Another possibility for direct CTSS activity determination is to use substrate-based probes (SBP) like i.e. fluorochrome-coupled peptidyl substrates. The principle mechanism includes a detection in the increase of a peptidyl-coupled and later proteolytically liberated fluorochrome (Figure 1B). SBPs provide the advantage of not inhibiting the target enzyme. Prominent examples are Z-VVR-AMC38, Z-FR-AMC36,39 or Ac-KQKLR-AMC20,40. All of them share the aminomethyl coumarin group as a fluorogen tag. Coumarins are popular fluorescent labels due to their large stoke’s shifts41 and their small size allowing for incorporation into small peptides33. These peptidyl substrates generally provide the disadvantage to be usable only in cell lysates and not in living cells or organisms. The major potential problem with most peptidyl substrates is the unsatisfactory specificity for CTSS. Due to the already mentioned similar substrate specificity among cysteine cathepsins, other cathepsins than CTSS can deliver false positive results due to unspecific cleavage of the substrate. However, we have recently reported on a CTSS activity detection method using a coumarin-coupled peptidyl substrate (PMGLP) that allows for highly specific CTSS activity detection in mouse samples42. This method is a simple standard enzymatic assay detecting a time-dependent increase in fluorescence intensity caused by cleaving of the peptidyl sequence. It is easy-to-perform, time-saving and can be used for high-throughput applications. Additionally, a standard curve using free aminomethyl coumarin can be created allowing for the detection of specific enzymatic activities within a tested sample which is a big advantage over ABPs. The oligopeptidyl substrate we use was initially published as being suitable for highly specific detection of CTSS activity in human antigen presenting cells43. However, we could demonstrate that is also suitable for mouse samples. The substrate, Mca-GRWPPMGLPWE-Lys(Dnp)-DArg-NH2 (PMGLP) was shown to be cleaved specifically by murine CTSS at a pH of 7.5 with no other murine cathepsin contributing to substrate cleaving in cell lysates42. The obtained results were easily quantifiable and highly reproducible as demonstrated in mouse bone marrow derived dendritic cells that were differentiated from the bone marrow of different individuals. The presented method therefore delivers specific CTSS activities and only requires a phosphate buffer system and a fluorescence compatible heatable photometer making the application attractive for less specialized laboratories. We recommend the following simple workflow (Figure 2): the target cells are lysed hypotonically with the support of freezing in liquid nitrogen. This guarantees a minimal loss of CTSS activity due to cell lysis. Protein concentrations of the lysates are determined afterwards and each sample is separated into two samples. The first one contains the substrate, PMGLP, and the second one PMGLP and E-64, a cysteine cathepsin inhibitor that is easily commercially available and cheap. The latter sample is used as a negative control. Substrate conversion is detected for at least 20 min at 37°C by detection of fluorescence increase at 405 nm after excitation at 340 nm. Conversion rates are computed by determination of the slopes of the linear fluorescence increase and the slope of the inhibitor treated negative control is substracted from the slope of the non-inhibitor treated sample. This workflow is fast and the obtained results are highly specific for murine CTSS as demonstrated in our published protocol42. We therefore hope to contribute to a progress in CTSS related research.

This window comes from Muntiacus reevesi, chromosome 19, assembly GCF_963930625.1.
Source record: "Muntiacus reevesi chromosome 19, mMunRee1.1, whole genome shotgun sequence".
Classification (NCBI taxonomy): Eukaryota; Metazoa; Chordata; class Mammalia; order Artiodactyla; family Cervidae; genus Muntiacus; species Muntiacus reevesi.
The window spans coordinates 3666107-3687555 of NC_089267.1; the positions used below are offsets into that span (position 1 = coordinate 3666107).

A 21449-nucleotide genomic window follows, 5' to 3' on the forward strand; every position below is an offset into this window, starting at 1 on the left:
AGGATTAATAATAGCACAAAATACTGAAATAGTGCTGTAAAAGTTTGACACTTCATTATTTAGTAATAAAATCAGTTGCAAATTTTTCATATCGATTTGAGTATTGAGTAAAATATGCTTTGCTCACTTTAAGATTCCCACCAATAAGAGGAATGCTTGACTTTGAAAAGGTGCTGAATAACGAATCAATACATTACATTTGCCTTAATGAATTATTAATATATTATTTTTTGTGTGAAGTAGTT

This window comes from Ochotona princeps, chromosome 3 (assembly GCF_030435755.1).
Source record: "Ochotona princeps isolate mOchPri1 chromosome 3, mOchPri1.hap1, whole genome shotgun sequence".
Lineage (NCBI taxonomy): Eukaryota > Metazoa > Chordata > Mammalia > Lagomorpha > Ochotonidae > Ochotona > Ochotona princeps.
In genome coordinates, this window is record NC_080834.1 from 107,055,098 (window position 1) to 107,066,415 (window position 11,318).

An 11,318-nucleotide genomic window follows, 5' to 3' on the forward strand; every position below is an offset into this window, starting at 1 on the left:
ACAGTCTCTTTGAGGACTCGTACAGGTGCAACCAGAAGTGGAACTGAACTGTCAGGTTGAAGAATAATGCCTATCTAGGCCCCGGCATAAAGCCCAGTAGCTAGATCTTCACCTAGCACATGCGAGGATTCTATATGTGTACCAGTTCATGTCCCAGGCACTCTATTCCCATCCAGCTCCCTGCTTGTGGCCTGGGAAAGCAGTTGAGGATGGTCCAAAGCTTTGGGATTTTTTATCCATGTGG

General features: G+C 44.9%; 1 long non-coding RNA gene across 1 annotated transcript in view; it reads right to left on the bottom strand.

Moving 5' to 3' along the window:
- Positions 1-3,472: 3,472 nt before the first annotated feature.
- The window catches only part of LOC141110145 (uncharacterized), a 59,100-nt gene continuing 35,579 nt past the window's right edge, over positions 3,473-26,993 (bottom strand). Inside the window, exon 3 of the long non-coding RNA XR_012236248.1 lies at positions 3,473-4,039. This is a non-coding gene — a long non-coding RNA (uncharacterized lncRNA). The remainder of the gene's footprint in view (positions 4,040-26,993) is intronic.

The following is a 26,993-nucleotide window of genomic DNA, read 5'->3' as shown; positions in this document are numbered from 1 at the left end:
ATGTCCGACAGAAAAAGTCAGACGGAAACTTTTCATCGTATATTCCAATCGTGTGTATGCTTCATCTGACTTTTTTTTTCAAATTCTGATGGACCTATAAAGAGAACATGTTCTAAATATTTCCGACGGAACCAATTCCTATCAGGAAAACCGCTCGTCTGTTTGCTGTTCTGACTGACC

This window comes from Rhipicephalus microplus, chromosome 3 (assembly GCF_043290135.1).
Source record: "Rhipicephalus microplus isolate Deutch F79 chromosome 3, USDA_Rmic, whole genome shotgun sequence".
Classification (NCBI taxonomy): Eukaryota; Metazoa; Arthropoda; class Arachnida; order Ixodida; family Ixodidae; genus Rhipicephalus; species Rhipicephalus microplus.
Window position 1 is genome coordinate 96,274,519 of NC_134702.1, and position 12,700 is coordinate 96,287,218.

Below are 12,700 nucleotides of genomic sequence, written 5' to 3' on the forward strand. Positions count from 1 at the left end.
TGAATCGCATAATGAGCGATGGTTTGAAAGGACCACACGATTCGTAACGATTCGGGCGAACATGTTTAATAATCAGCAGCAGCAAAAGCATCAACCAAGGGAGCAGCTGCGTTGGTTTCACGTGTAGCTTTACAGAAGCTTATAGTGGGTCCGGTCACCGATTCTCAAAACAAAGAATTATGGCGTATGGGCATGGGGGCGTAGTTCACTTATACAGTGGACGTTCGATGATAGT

Neuromed-1-1023-Fig2

Figure 2: Experimental workflow for the detection of CTSS activities in mouse APC (adapted from Steimle et al., 2016)

Cells of interest are lysed hypotonically followed by blast freezing in liquid nitrogen as described in materials and methods section. Supernatant is used for CTSS activity detection. Out of each sample, two reaction samples containing the same amount of whole cell protein are created. The first sample contains the fluorogen substrate, the second both, the substrate and the cathepsin inhibitor E-64. Reaction buffer provides a pH of 7.5 to minimize false positive substrate conversion caused by other cathepsins. Substrate conversion is monitored for 60 min at 37 °C. A linear regression at the very beginning of the sigmoidal conversion curve is performed for both reaction samples. The slope magnitude of this linear regression is equivalent to the substrate conversion per time unit. The difference in the slope magnitude of both reaction samples is equivalent to the CTSS activity in the sample the lysate was taken from. CTSS activities can therefore be expressed as the difference of fluorescence intensity per µg cell protein and time unit, i.e. ?AU min-1 µg-1.

Work was supported by the DFG (DFG FR 2087/6-1, DFG FR 2087/8-1, CRC685, SPP1656), the Bundesministerium für Bildung and Forschung (BMBF) and the German Centre for Infection Research (DZIF)

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Article Info

Article Notes

  • Published on: June 1, 2016

Keywords

  • pathophysiological
  • endosomal
  • Dysregulated

*Correspondence:

Dr. Julia-Stefanie Frick
Institute of Medical Microbiology and Hygiene
University of Tübingen
Elfriede-Aulhorn-Str. 6, D-72076 Tübingen, Germany
Telephone: +49 7071 29 82352
Fax: +49 7071 29 5440
Email: Julia-stefanie.frick@med.uni-tuebingen.de